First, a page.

By sharing your viewpoints and opinions you allow yourself to become vulnerable to the other person. Enter this level of communication once you are comfortable that you both share positive feelings through the first two levels.

You should can listen to the opinions of your new friend. This will enable your friendship to survive.

Make sure you don’t use your opinions as a form of “character assassination” of other people. You can be thought of as a negative person. And this may cause your new friend to distance himself/herself from you.

The fourth level of communication is sharing personal feelings. Solid friendships over time usually enter this fourth level of communication.

Sharing Personal Feelings

So, you you have built up trust, found things in common and shared viewpoints with the other person. Next, you may be able to share your personal feelings. This is when an acquaintance becomes a genuine friend.

At this level things of deep value can be shared without feeling threatened. You listen closely to each other without the need to “solve” your friend’s problem. You are happy to reflect their feelings back to them. This forms a bond of empathy and compassion between the two of you.

At this level of communication, it is important that you provide a little distance between yourself and your friend. If the distinction between yourself and your friend becomes unrecognizable, it is possible for your relationship to go sour. Therefore, if you know how to handle your own feelings, attitudes and behaviors while maintaining your friendship at this level, you can build a lifelong friendship.

A life coach is an example of a professional who can help you improve your communication skills. As with any skill – you must practice. Build a support team of people who can help you.

4 Steps to Conquer Self Esteem

Use these 4 steps to conquer self esteem:



Affirmations are simply positive things that you say out loud to yourself every day. This can be very difficult at times because you may not actually believe what you are saying. SO why would you say something to yourself that you don’t believe?

Love yourself first and everything else falls into line. You really have to love yourself to get anything done in this world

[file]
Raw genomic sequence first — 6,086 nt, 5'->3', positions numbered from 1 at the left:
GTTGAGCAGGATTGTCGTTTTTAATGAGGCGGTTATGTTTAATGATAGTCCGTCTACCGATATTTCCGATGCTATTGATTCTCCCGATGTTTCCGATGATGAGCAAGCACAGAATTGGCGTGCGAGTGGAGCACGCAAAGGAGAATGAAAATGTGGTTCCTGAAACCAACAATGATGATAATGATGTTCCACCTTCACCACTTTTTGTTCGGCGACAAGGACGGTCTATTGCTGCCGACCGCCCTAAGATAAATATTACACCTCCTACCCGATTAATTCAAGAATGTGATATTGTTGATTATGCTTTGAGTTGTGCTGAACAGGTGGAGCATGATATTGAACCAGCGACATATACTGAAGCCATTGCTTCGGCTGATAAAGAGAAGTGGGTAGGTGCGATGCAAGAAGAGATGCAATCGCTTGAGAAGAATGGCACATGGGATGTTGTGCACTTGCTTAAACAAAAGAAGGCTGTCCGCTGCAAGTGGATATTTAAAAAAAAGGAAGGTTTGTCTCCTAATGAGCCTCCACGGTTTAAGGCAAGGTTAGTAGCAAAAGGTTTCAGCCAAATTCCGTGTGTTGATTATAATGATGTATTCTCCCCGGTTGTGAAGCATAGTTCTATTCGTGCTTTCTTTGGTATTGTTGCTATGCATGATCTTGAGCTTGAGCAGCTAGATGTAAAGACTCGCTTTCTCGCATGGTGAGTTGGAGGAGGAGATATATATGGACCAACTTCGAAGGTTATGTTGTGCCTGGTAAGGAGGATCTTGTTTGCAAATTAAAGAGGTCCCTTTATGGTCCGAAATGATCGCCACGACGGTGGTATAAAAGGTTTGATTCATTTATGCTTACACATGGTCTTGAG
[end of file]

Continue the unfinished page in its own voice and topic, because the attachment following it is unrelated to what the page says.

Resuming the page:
lucille ball

Increased self esteem has to start with you. So, if you are shy and intimidated by people, start to say something like the following: I am NOT shy and I am NOT intimidated by people. I am VERY confident when I get around people.

Repeat this to yourself out loud at least 10 times before you leave your room. When you say this, don’t just mumble it either, say it as many times as necessary until you say it with passion and conviction.

Read to grow

Again, increased self esteem starts with you. Read something everyday for at least 30 minutes that will help you increase your self esteem. This can be an article, a book, or even an audio series. The more you learn the more you will grow. The more you grow, the more your self esteem will improve.


Take action everyday

Do something every day, starting with something small, that directly deals with your low self esteem. For instance, if you can’t talk with people because you feel insecure and inferior, just start off by saying ‘Hi’. As you get more comfortable with this, then start to make small talk. You will begin to feel more confident and more confident until one day, you will find that you have overcome low self-esteem in that area.

Too many people overvalue what they are not and undervalue what they are.

malcolm forbes

Stop the negative thoughts

Negative thoughts are like landmines. As soon as you step out to face your fear, a negative thought comes and tells you that you can’t do it and BOOM; you believe it and lose that round. Instead, diffuse negative thoughts before they have a chance to do damage.